Residents of Marondera’s Dombotombo suburb are up in arms with their municipality for sleeping on the wheel.

Not only is the drainage in the city blocked by silt from cultivation at undesignated land, but illegal construction work on wetlands is being blamed for some of the flash floods.

Families in Harare’s Budiriro 5 were recently left homeless after their houses and properties were submerged in water.

Late last year, some parts of Bulawayo’s Cowdray Park, Pumula, Nketa and Nkulumane, among others, were hit by flash floods, which resulted in several houses and roads being waterlogged.

Elizabeth Murefu — a mother of four based in Manyame Park in Chitungwiza — said this year’s rainy season has been her worst nightmare in the past six years.

“There are at least 10 houses in this area that get flooded. At times the water rises up to knee level when we receive heavy rains. The sad thing is council sold us this land. We are now stranded,” she said.

“ . . . we wait for the rains to subside and then scoop out the water and dry our property. Unfortunately, some of the property that include beds and electrical gadgets have been damaged beyond repair.”

Environmental Management Agency (EMA) spokesperson Ms Amkela Sidanke said “flash floods in residential areas are largely due to settlements that were constructed above water routes”.

“Generally, construction causes degradation of land and degraded wetlands lead to low water runoff and also affects the quality of the water as the streambank cultivation disturbs the entire ecosystem,” she said.

Over the years, unscrupulous land barons have been parcelling out land on wetlands and stream banks, which are protected under Section 113 of the Environmental Management Act.

The Agency, however, is in the process of crafting a Wetland Management Policy to strengthen the management framework.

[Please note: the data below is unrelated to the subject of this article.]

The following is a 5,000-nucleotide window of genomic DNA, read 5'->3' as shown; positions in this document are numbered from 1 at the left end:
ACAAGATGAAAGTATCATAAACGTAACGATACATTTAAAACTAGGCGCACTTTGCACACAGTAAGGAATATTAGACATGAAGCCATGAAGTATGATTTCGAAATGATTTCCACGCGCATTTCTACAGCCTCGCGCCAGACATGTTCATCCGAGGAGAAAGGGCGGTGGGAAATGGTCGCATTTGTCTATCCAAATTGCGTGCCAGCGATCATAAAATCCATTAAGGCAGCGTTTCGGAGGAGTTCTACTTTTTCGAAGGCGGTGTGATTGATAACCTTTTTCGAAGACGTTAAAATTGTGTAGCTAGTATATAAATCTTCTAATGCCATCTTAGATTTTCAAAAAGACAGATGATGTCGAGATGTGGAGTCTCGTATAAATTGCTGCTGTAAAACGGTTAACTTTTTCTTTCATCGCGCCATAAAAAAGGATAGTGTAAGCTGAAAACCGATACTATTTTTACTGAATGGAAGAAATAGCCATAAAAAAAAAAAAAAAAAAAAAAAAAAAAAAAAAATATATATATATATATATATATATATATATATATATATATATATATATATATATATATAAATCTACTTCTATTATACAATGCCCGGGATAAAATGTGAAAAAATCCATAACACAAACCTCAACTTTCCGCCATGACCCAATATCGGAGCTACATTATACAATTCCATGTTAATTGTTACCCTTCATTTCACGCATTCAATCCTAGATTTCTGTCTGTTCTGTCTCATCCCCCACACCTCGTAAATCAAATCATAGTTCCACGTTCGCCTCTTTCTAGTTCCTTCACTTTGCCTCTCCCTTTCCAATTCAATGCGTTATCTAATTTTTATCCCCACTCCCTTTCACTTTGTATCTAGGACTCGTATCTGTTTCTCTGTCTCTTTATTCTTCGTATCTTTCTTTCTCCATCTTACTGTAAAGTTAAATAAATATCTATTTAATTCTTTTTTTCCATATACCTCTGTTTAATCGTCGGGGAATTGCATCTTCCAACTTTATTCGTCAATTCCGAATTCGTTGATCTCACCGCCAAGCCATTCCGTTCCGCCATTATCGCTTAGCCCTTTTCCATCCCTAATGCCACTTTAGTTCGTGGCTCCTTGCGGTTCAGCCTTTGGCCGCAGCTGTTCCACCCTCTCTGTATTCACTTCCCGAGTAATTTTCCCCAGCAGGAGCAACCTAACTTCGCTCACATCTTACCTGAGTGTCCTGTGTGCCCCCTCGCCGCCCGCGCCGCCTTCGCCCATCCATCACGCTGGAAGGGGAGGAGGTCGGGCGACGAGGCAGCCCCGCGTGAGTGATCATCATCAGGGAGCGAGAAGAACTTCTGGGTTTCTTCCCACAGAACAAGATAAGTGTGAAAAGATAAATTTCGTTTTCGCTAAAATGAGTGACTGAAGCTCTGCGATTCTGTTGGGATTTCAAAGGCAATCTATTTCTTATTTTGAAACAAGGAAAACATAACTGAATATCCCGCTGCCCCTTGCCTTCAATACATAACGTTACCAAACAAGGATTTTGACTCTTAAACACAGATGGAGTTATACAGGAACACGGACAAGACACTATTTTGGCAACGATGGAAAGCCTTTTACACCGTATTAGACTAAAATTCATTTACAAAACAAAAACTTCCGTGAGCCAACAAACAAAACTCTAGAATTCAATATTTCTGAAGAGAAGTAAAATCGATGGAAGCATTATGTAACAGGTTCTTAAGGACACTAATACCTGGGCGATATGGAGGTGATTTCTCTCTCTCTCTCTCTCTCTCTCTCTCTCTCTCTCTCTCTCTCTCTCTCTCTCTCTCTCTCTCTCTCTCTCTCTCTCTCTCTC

“The policy is already in the draft stage and we are working on it together with wetland management guidelines. In fact, we want to bring all ecologically sensitive areas, including stream banks, into these guidelines,” she said.

“These pieces of legislation will set a standard management of all ecological sensitive areas in the country. The compilation of these instruments is bringing all stakeholders on board. We still try to conscientise people not to settle, cultivate or carry out any human activity on areas that are deemed to be ecologically sensitive as it is against the law to do so.”

Town planning and Local Government practitioner Dr Percy Toriro, believes that local authorities, vendors and the general public need to work together to restore sanity.

“Part of the approval process for development and infrastructure is assessing the adequacy and appropriateness of drainage, so all approved areas would have considered that,” said Dr Toriro.

“The real problem is in unplanned or illegal settlements because these areas have not been assessed, hence drainage issues, as with many other important issues, would not have been addressed professionally.”

Construction and town planning expert Engineer Harrison Marange blames council’s town planning department for failing to follow simple engineering procedures.

“Every year around September, the council is supposed to carry out maintenance work on drains, but that is not happening.

“Besides, council needs to widen V-drains and trap-drains that have now become overwhelmed by large volumes of water passing through them,” explained Engineer Marange.

“Harare was built on a waterway, hence there is need for a clear strategy to re-direct water out of the city. It sad that council has destroyed wetlands by turning them into residential areas. Under such circumstances, they should at least have created underground pipes to redirect water.

“In the CBD, screening nets that protected litter from blocking the drains got old and were never replaced or in some instances, they were removed by vendors.

“Also, residents are growing flowers and lawn in drainage systems, which in turn clogs the channels through siltation. V-drains damaged during riots are also not being repaired. All that need to be addressed if a solution is to be found.”